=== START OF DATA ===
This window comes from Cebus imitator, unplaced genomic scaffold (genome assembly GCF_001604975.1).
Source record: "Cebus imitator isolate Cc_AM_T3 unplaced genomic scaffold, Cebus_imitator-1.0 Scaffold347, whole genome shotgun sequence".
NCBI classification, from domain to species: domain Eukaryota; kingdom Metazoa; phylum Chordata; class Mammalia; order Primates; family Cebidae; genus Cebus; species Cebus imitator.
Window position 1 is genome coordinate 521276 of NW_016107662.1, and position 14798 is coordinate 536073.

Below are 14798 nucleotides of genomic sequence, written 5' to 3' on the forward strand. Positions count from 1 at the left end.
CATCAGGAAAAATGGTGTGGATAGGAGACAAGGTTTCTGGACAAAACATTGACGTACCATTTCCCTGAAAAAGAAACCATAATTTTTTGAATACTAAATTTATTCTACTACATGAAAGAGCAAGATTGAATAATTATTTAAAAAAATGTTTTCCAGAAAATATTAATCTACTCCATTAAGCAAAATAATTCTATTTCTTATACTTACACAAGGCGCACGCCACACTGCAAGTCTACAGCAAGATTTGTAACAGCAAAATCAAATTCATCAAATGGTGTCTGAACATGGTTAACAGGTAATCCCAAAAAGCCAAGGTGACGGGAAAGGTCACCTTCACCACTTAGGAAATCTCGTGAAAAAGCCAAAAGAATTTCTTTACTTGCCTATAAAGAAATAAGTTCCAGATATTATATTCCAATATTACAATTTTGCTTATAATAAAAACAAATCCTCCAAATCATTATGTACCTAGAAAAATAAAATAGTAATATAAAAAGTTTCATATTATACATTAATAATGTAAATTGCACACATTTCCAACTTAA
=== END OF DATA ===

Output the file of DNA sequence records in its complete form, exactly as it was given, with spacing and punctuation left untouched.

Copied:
This window comes from Cebus imitator, unplaced genomic scaffold (genome assembly GCF_001604975.1).
Source record: "Cebus imitator isolate Cc_AM_T3 unplaced genomic scaffold, Cebus_imitator-1.0 Scaffold347, whole genome shotgun sequence".
NCBI classification, from domain to species: domain Eukaryota; kingdom Metazoa; phylum Chordata; class Mammalia; order Primates; family Cebidae; genus Cebus; species Cebus imitator.
Window position 1 is genome coordinate 521276 of NW_016107662.1, and position 14798 is coordinate 536073.

Below are 14798 nucleotides of genomic sequence, written 5' to 3' on the forward strand. Positions count from 1 at the left end.
CATCAGGAAAAATGGTGTGGATAGGAGACAAGGTTTCTGGACAAAACATTGACGTACCATTTCCCTGAAAAAGAAACCATAATTTTTTGAATACTAAATTTATTCTACTACATGAAAGAGCAAGATTGAATAATTATTTAAAAAAATGTTTTCCAGAAAATATTAATCTACTCCATTAAGCAAAATAATTCTATTTCTTATACTTACACAAGGCGCACGCCACACTGCAAGTCTACAGCAAGATTTGTAACAGCAAAATCAAATTCATCAAATGGTGTCTGAACATGGTTAACAGGTAATCCCAAAAAGCCAAGGTGACGGGAAAGGTCACCTTCACCACTTAGGAAATCTCGTGAAAAAGCCAAAAGAATTTCTTTACTTGCCTATAAAGAAATAAGTTCCAGATATTATATTCCAATATTACAATTTTGCTTATAATAAAAACAAATCCTCCAAATCATTATGTACCTAGAAAAATAAAATAGTAATATAAAAAGTTTCATATTATACATTAATAATGTAAATTGCACACATTTCCAACTTAA